Multicellular organisms rely on the segregation of multiple functions across vastly diverse cellular types. Distinct cellular morphologies and physiologies are defined by cell-type-specific gene expression, which in turn is controlled by specific regulators. Our goals are to uncover the basic regulatory principles that instruct cellular diversity during development, and to illuminate how cell types have diversified during evolution. Using C. elegans as our experimental model, we have uncovered a novel mechanism for cellular diversification that relies on the temporal integration of transcriptional inputs that a cell receives during its developmental path. We have also generated a framework to understand the contribution of post-transcriptional repression by microRNAs to the generation of cellular diversity during animal development, and have uncovered new principles in miRNA-mediated regulation.

Host: David Tollervey

29th May 2019
Daniel Rutherford Building
G.27, Lecture Theatre

Professor Dr Karsten Weis, Institute of Biochemistry, ETH, Zurich

Wellcome Centre Seminar - The life of an mRNA - from birth to death

The ability of proteins and nucleic acids to undergo liquid-liquid phase separation (LLPS) has recently emerged as an important molecular principle of how cells rapidly and reversibly compartmentalise their components into membraneless organelles such as the nucleolus, processing bodies or stress granules. How the assembly and turnover of these organelles is controlled, and how these biological condensates selectively recruit or release components is poorly understood.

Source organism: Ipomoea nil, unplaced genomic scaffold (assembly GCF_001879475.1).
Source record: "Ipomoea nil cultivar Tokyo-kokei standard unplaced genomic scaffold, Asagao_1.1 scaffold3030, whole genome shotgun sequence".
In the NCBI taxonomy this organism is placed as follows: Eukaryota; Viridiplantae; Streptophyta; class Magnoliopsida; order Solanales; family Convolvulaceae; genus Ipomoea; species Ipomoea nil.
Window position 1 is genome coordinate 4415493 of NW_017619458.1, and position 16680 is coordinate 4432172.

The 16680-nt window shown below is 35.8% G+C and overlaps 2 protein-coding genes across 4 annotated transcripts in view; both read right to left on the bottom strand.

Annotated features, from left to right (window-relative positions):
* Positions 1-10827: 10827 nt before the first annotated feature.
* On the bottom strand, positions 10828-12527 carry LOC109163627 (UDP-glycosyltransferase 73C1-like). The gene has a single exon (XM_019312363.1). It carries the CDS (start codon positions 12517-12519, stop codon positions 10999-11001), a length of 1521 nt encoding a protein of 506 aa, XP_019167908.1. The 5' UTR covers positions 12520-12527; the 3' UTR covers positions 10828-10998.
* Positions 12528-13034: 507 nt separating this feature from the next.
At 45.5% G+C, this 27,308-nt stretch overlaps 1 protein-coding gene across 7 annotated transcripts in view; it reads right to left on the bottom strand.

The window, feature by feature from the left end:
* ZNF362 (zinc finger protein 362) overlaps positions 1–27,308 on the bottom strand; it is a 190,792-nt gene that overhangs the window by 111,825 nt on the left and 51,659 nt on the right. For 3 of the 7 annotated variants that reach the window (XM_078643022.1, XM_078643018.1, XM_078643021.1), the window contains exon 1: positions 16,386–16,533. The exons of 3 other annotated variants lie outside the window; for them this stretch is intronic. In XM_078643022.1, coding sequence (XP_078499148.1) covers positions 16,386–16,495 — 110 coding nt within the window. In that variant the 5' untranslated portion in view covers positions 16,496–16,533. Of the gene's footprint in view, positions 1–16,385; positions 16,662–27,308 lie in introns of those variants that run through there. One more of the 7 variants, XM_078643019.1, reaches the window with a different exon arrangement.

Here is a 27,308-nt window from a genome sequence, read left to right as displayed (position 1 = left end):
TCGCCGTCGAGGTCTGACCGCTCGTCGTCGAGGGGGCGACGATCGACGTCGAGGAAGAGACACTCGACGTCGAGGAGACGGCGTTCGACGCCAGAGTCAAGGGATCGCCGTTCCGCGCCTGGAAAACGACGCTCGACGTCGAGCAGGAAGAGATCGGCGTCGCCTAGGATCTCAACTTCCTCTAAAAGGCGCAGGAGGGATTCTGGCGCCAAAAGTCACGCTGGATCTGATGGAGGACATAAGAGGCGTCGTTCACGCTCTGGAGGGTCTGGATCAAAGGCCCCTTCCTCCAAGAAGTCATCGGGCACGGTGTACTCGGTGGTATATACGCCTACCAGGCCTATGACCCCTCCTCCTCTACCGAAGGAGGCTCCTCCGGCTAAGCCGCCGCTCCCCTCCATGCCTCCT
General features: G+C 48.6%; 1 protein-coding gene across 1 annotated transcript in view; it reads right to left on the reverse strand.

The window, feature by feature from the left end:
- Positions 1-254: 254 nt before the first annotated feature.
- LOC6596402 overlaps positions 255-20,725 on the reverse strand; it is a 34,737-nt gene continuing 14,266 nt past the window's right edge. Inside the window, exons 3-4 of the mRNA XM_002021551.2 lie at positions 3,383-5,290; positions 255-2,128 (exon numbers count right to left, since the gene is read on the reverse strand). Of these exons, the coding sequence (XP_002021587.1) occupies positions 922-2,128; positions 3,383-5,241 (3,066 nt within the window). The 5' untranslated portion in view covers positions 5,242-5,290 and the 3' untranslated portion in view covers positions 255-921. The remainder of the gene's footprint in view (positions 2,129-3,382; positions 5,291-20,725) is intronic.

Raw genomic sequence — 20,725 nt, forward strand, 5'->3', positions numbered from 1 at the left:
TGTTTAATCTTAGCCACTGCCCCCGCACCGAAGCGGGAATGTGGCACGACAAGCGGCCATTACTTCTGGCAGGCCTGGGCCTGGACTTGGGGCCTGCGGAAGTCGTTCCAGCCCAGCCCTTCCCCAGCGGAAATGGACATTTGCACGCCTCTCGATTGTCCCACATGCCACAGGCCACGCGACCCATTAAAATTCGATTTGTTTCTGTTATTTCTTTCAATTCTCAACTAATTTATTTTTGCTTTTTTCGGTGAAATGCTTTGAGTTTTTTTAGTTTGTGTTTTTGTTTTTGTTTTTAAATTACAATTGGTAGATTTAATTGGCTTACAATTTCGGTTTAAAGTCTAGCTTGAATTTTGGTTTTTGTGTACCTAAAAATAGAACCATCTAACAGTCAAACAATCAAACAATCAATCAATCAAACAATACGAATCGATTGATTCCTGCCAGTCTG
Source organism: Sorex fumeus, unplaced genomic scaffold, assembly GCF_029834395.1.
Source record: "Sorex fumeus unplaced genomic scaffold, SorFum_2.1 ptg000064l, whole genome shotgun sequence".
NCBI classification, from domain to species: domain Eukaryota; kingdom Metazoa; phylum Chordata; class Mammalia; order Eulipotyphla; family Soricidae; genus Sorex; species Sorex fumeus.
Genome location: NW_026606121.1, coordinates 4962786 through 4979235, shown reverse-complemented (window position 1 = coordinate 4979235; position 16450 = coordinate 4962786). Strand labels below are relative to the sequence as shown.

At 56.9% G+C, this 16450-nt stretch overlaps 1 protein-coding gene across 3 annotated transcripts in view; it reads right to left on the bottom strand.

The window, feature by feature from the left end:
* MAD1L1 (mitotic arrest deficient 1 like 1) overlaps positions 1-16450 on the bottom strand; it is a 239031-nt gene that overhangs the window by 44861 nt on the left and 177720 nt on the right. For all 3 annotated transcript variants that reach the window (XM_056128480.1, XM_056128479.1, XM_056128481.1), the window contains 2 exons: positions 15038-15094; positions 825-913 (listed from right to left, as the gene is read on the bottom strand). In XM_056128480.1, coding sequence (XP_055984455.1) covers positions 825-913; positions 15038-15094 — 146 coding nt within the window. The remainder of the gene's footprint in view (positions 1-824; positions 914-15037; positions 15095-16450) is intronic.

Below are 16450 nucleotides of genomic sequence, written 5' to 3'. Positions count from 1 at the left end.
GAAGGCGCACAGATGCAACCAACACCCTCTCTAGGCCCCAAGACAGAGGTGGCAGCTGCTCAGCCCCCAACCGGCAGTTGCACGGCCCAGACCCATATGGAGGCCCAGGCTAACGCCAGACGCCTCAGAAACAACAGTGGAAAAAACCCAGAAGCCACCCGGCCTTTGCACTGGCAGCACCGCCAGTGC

I present results demonstrating that members of the large and highly abundant family of RNA-dependent DEAD-box ATPases (DDXs) are global regulators of RNA-containing phase-separated organelles in pro- and eukaryotes. Using in vitro reconstitution and in vivo experiments we can show that DDXs promote phase separation in their ATP-bound form, and ATP hydrolysis induces compartment turnover and RNA release. This mechanism of membraneless organelle regulation reveals a novel principle of cellular organisation that is conserved from bacteria to man. We further show that DDXs control RNA flux between phase-separated organelles, and thus propose that a cellular network of dynamic, DDX-controlled compartments establishes biochemical reaction centres that affords cells spatial and temporal control of various RNA processing steps regulating the composition and fate of ribonucleoprotein particles.

Host: Vadim Shchepachev and David Tollervey

22nd May 2019
Daniel Rutherford Building
G.27 Lecture Theatre

Dr Tim Nott - Department of Biochemistry, University of Oxford

Wellcome Centre Seminar - Emergent properties of liquid-like membraneless organelles